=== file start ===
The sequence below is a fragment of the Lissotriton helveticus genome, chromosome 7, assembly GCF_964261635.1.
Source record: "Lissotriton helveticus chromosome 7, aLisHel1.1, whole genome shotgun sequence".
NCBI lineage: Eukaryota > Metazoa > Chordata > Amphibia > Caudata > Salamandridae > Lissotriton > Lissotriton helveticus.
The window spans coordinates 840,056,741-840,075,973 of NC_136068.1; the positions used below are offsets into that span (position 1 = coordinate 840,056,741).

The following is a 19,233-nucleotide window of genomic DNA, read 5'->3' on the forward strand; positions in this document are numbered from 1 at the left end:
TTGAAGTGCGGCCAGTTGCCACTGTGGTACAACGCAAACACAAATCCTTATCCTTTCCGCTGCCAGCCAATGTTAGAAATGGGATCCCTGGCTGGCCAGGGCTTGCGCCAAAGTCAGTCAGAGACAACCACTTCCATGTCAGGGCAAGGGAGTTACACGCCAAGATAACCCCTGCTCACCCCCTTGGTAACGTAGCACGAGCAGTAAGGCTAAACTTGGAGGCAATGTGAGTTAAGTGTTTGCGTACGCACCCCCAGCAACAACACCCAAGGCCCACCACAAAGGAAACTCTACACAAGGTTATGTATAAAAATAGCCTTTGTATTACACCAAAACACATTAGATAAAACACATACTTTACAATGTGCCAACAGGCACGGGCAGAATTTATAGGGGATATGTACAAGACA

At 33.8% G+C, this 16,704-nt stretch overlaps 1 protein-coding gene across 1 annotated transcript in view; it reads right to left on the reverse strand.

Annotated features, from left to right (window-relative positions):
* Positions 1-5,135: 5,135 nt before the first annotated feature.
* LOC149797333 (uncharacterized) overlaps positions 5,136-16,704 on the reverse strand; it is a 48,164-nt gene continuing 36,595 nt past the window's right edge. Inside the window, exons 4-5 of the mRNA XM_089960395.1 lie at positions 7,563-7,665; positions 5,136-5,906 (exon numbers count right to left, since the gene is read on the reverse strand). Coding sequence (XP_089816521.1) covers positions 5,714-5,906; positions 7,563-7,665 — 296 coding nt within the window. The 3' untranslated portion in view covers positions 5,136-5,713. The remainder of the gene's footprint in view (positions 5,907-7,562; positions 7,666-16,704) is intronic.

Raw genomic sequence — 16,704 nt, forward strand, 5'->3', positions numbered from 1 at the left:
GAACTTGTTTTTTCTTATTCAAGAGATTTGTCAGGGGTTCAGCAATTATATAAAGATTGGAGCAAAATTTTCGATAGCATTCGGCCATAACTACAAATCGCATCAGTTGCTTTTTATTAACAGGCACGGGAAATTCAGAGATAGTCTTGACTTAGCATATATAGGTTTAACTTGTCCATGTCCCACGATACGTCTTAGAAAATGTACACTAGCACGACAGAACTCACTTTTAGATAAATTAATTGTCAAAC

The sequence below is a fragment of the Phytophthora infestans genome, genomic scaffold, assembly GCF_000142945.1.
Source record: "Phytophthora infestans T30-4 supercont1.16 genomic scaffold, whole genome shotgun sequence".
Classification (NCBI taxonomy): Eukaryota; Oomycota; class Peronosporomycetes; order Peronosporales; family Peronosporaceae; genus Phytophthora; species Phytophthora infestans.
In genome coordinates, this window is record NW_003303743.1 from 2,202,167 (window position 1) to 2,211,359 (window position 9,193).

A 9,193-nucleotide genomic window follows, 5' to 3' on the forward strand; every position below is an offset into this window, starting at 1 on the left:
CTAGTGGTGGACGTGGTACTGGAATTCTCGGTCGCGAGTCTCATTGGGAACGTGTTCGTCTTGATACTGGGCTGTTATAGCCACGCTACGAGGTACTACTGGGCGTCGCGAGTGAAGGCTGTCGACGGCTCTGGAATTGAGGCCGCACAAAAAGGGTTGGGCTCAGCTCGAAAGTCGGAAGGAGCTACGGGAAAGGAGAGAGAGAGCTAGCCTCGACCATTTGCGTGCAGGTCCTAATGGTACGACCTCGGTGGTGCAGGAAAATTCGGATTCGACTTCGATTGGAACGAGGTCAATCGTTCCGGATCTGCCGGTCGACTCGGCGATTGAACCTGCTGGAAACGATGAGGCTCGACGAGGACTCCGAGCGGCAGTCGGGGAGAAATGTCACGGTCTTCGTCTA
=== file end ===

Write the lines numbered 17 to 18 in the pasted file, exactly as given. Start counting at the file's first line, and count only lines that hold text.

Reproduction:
A 9,193-nucleotide genomic window follows, 5' to 3' on the forward strand; every position below is an offset into this window, starting at 1 on the left:
CTAGTGGTGGACGTGGTACTGGAATTCTCGGTCGCGAGTCTCATTGGGAACGTGTTCGTCTTGATACTGGGCTGTTATAGCCACGCTACGAGGTACTACTGGGCGTCGCGAGTGAAGGCTGTCGACGGCTCTGGAATTGAGGCCGCACAAAAAGGGTTGGGCTCAGCTCGAAAGTCGGAAGGAGCTACGGGAAAGGAGAGAGAGAGCTAGCCTCGACCATTTGCGTGCAGGTCCTAATGGTACGACCTCGGTGGTGCAGGAAAATTCGGATTCGACTTCGATTGGAACGAGGTCAATCGTTCCGGATCTGCCGGTCGACTCGGCGATTGAACCTGCTGGAAACGATGAGGCTCGACGAGGACTCCGAGCGGCAGTCGGGGAGAAATGTCACGGTCTTCGTCTA